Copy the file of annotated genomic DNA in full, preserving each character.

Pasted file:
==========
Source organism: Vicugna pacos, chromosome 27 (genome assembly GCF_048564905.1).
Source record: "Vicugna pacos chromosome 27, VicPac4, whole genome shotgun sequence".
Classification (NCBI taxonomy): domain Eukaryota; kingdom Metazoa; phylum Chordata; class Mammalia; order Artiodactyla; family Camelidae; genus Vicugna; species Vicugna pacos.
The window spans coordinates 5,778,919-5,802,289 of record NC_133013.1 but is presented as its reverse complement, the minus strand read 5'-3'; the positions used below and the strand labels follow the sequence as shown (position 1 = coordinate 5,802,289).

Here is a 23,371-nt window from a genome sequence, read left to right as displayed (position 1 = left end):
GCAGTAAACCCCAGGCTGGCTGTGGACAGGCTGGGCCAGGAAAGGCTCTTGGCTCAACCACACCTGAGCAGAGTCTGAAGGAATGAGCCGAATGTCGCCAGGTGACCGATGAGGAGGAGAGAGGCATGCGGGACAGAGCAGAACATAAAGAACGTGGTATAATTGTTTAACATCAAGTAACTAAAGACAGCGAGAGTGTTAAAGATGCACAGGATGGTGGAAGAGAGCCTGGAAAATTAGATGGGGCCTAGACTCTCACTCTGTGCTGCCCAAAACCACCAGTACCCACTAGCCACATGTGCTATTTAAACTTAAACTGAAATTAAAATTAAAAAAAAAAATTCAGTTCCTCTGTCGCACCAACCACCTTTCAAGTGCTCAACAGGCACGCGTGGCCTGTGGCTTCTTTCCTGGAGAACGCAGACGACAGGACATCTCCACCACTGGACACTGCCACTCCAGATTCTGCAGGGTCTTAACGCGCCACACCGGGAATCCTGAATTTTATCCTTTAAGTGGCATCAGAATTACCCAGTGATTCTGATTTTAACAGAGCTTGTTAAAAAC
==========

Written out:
Source organism: Vicugna pacos, chromosome 27 (genome assembly GCF_048564905.1).
Source record: "Vicugna pacos chromosome 27, VicPac4, whole genome shotgun sequence".
Classification (NCBI taxonomy): domain Eukaryota; kingdom Metazoa; phylum Chordata; class Mammalia; order Artiodactyla; family Camelidae; genus Vicugna; species Vicugna pacos.
The window spans coordinates 5,778,919-5,802,289 of record NC_133013.1 but is presented as its reverse complement, the minus strand read 5'-3'; the positions used below and the strand labels follow the sequence as shown (position 1 = coordinate 5,802,289).

Here is a 23,371-nt window from a genome sequence, read left to right as displayed (position 1 = left end):
GCAGTAAACCCCAGGCTGGCTGTGGACAGGCTGGGCCAGGAAAGGCTCTTGGCTCAACCACACCTGAGCAGAGTCTGAAGGAATGAGCCGAATGTCGCCAGGTGACCGATGAGGAGGAGAGAGGCATGCGGGACAGAGCAGAACATAAAGAACGTGGTATAATTGTTTAACATCAAGTAACTAAAGACAGCGAGAGTGTTAAAGATGCACAGGATGGTGGAAGAGAGCCTGGAAAATTAGATGGGGCCTAGACTCTCACTCTGTGCTGCCCAAAACCACCAGTACCCACTAGCCACATGTGCTATTTAAACTTAAACTGAAATTAAAATTAAAAAAAAAAATTCAGTTCCTCTGTCGCACCAACCACCTTTCAAGTGCTCAACAGGCACGCGTGGCCTGTGGCTTCTTTCCTGGAGAACGCAGACGACAGGACATCTCCACCACTGGACACTGCCACTCCAGATTCTGCAGGGTCTTAACGCGCCACACCGGGAATCCTGAATTTTATCCTTTAAGTGGCATCAGAATTACCCAGTGATTCTGATTTTAACAGAGCTTGTTAAAAAC